Wilhelm Gustav Kindermann (1855-1901)

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Wilhelm Gustav Kindermann



Residences in the City

Dates Place Current Address Co-ordinates

Work in the City

Dates Place Current Address Co-ordinates

Published Obituary

From the Advertiser, Monday 7 October 1895:
By the death of Mr. Gustav Kindermann, who passed away at his residence, Hutt-street, early on Sunday morning, the colony loses one of its oldest and most respected German colonists. Few men were better known in the city than the deceased. For many years he has been the head of Kindermann's cafe, in Rundle-street, one of the best-known resorts of businessmen. And although he handed over the active management of the place to his two sons, Mr. William and Mr. Julius Kindermann, some years ago, the old gentleman never lost his interest in the cafe, but when ever his health permitted it was back in his accustomed seat, drinking his coffee, smoking his cigar, and chatting to his friends. Few men had more friends, for his kindly disposition endeared him to all. He was a model employer, kind and considerate to his employees. Some years back Mr. Kindermann had a paralytic stroke, and this led to his entrusting the conduct of the business to his sons. Since then he has resided in Hutt-street, but despite his infirmity was always able to get about. He was sturdy, active, and self-reliant, and on Saturday he drove to the West-terrace Cemetery and then proceeded to the East Park Lands to see the Steeplechase. On returning home he did not feel well and seemed restless. He retired to bed and at a quarter to 4 o'clock on Sunday morning he awoke and called Mr. Julius Kindermann, asking him to change his position on the bed. The son asked if he should send for a doctor and the old gentleman replied, "No, I am all right." At 4 o'clock he quietly breathed his last. The regret which his family and friends will feel at his death will be tempered by the fact that he lived to a ripe old age and passed away after a long and honorable career.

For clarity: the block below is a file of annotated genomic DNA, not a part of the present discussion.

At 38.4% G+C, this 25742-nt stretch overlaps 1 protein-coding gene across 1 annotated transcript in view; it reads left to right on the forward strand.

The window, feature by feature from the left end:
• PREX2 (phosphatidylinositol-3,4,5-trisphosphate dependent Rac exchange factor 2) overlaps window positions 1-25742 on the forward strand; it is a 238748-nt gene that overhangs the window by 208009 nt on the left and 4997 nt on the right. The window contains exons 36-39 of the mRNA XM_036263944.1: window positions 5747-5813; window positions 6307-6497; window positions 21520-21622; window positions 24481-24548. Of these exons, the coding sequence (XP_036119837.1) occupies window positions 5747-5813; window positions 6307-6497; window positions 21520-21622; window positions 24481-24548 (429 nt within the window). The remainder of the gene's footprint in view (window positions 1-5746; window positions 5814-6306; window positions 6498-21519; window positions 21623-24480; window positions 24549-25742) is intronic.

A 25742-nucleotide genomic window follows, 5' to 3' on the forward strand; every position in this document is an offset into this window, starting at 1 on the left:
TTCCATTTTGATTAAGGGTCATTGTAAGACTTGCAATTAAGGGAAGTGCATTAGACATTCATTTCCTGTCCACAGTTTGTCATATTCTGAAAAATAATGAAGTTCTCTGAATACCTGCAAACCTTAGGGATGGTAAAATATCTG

Mr. Gustav Kindermann was 70 years of age on May 9 last. He was born at Petershagen, near Minder, on the Weser, Germany, and arrived in Victoria in 1852. As was the case with many others, the goldfields attracted him and he proceeded to Bendigo, but did not remain long. In 1853 he crossed the border and came to Adelaide, reaching here towards the close of the year. He purchased a baker's business in Hindley-street from a Mr. Phillipi, next door to Mr. L. Conrad's well-known establishment. He stayed there until 1860, when he established the cafe in Rundle-street, where he has carried on business ever since. He married when in Hindley-street Miss Julia Bock, a daughter of Mr. Charles Bock, who at one time was connected with the Burra Burra mine. Mrs. Kindermann died on August 21, 1885. The deceased gentleman leaves two sons and three grandchildren. The late Mr. Kindermann was an honorary member of the German Club, an institution in which he always evinced a keen interest. He took up shares in the club in order to assist in the building of the Albert Hall and premises which that body now occupies and later on made the governing body a present of them. As a token of appreciation he was elected an honorary member five years ago. He was also an honorary member of the Deutscher Krankancaassan [sic], a benefit society. He took an interest in Freemasonry and was a member of the United Tradesmen's Lodge. Twelve years ago he retired from business. Two years after his retirement he had the attack previously mentioned and has suffered from partial paralysis ever since, and his death was due to stoppage of the heart's action. The late Mr. Kindermann paid a visit to Germany in 1872 and visited the Fatherland again in 1881.

The funeral takes place to-day at 4 o'clock at the West-terrace Cemetery. The flag at the German Club was flying at half-mast on Sunday out of respect to the deceased gentleman”[1]"


  1. "Death of Mr. G. Kindermann". The Advertiser. Adelaide, South Australia. 7 October 1895.

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